Years ago there was a misconception, perhaps
more appropriately termed "tennis lore," that you
had to be 9 feet tall to get a flat (no spin) serve in.
With 6 ft. 10in. Croatian, Ivo Karlovic knocking out
No. 1 seed Lleyton Hewitt at Wimbledon after the first
round, I thought we would demonstrate the mathematics
of this particular trajectory scenario.
First of all this isn't true. You don't have to be 9 feet
tall nor does your combined height including your
extended arm, racquet, and jump height need to be
9 feet or more. This is because both gravity and
aerodynamic drag act on the ball during its flight.
Gravity accelerates the ball downwards while drag
(air resistance) creates a retarding force slowing
the ball's forward motion. This causes a curved trajectory.
Where did the "9 feet" come from? If you look
strictly at the geometry of a tennis court and the
minimum angle it would take to hit the ball from the
baseline, clear the net and land in the service court,
you find that the ball needs to be hit from a height of about 9 feet.
Here's how this works. Here is a diagram of a
tennis court and its dimensions including the net.
The scenario: you serve just outside the baseline;
the ball just clears the net down the middle and lands
just inside the service court.
Draw a straight line from the court impact point,
over the net and extend that straight line to the baseline.
Now we'll use a little trigonometry to determine
the height the ball was struck at to achieve this.
There are several ways to do this. Perhaps the
easiest is to just draw your diagram to scale.
The distance from the baseline to the opposing service
line is 60 feet. At the center, the net is 3 feet.
The diameter of the ball is about 2.6 inches in
diameter so we need at add at least an inch or two
from the middle of the ball to make sure it clears the net.
If you scale this correctly and then measure the height
from the ground at the baseline to the point the straight line "
trajectory" crosses the baseline, you get just about 9 feet.
However as you can see, this scenario does not
take into consideration gravity, aerodynamic drag
or even the velocity of the ball or the angle it is hit.
A while back we had two articles regarding tennis
ball trajectories called
101B. In particular,
101B presented equations of motion which
account for gravity and aerodynamic drag.
The column mentioned a web-based interactive
program which uses those equations that you can
have some fun with, called
(It takes about 30 seconds for the page to load.) You
can play with the values of speed and height and determine
that you do not have to be 9 feet tall (108 inches) to get a no spin serve in.
Here's an example of the ball struck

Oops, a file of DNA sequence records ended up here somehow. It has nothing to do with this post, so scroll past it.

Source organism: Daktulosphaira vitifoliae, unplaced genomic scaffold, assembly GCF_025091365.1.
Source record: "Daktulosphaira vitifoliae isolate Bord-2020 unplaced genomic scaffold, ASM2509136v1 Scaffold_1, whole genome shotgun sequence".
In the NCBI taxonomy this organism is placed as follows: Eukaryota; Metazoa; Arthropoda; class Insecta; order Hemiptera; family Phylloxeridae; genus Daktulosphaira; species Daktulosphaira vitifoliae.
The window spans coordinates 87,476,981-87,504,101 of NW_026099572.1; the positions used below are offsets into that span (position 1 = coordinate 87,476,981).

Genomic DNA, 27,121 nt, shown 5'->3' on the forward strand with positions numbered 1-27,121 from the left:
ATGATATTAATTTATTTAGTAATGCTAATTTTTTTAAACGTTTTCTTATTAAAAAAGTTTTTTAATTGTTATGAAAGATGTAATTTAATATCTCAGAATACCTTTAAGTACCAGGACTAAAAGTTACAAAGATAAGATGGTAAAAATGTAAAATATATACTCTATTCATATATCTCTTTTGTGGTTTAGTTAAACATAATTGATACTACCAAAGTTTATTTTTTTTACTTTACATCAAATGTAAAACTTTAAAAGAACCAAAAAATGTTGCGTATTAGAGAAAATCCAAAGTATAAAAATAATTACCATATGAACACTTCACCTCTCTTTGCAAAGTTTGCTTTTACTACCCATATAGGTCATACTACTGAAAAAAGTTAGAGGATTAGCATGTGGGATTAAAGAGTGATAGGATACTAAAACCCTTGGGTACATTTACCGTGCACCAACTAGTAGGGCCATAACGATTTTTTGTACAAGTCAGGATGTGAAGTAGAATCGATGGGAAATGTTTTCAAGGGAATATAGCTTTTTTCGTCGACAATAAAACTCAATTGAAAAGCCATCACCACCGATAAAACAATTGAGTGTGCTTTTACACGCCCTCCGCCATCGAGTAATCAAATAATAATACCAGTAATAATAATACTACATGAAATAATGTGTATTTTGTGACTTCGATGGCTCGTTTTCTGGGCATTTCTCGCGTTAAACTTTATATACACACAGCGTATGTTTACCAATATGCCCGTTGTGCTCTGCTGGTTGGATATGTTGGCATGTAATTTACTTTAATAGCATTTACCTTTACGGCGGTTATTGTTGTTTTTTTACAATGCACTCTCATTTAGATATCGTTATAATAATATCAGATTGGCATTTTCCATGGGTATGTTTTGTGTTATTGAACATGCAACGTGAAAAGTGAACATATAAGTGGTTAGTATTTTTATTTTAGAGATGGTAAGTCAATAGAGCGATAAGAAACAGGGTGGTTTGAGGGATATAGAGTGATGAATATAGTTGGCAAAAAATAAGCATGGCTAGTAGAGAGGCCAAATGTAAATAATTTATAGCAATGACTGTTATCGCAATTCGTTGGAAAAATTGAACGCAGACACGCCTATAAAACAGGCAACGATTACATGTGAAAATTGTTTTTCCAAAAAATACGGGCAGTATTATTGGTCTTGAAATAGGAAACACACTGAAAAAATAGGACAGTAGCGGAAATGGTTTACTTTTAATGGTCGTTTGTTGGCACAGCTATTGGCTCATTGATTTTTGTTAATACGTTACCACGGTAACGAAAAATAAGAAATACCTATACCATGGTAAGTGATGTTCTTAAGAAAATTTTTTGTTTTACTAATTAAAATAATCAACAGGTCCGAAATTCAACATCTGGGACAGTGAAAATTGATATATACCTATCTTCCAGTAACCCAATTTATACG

at about 85 miles per hour and 92 inches high.
You Do Not Have To Be 9 Feet Tall To Get A No Spin Serve In
Another way that you can demonstrate a ball is
influenced by gravity is with the following small experiment.
Here's what you need:
a board (at least 6 feet long)
paper (enough to cover the board)
washable finger-paint or ink
stop watch or watch with a second hand
2 thick books or 2 bricks
pencil or pen
Using the tape cover the board with the paper.
Mark a starting line at the top of the board.
Prop one side of the board up with the books or bricks.
Dip one side of the marble (or ball) in the finger paint.
As the ball rolls down the ramp the ball will make a
pattern on the paper. Place the marble on the starting line.
Don't push the ball - just let it go. Record the
time it takes to make 2 marks on the paper. Then
repeat the experiment for 4 marks, 6 marks, 8 marks, etc.
Try it with a different ball - do the results change?
Graph your results. Place time on one axis and
number of marks on the other. You don't get a
straight line do you? This is because gravity acting
on falling body increases the speed of the fall.
This believe it or not is an experiment two time Nobel
Prize winner Madame Marie Curie would do
with her students. Okay, she didn't really do it using a tennis ball.
However, Madame Curie's son-in-law Frederic
Joliot (married to daughter Irene) was a tennis fanatic.
Irene and Fred also were awarded Nobel prizes.
They were both very athletic and Fred had a tennis
court built at their home. (Fred HAD to win.) Fred
would later work with the French underground during
World War II, be appointed by Charles de Gaulle to
head France's first Atomic Energy Commission
and later head the Curie Institute. What a family!
Hope you have enjoyed Wimbledon! Until Next Month ... Jani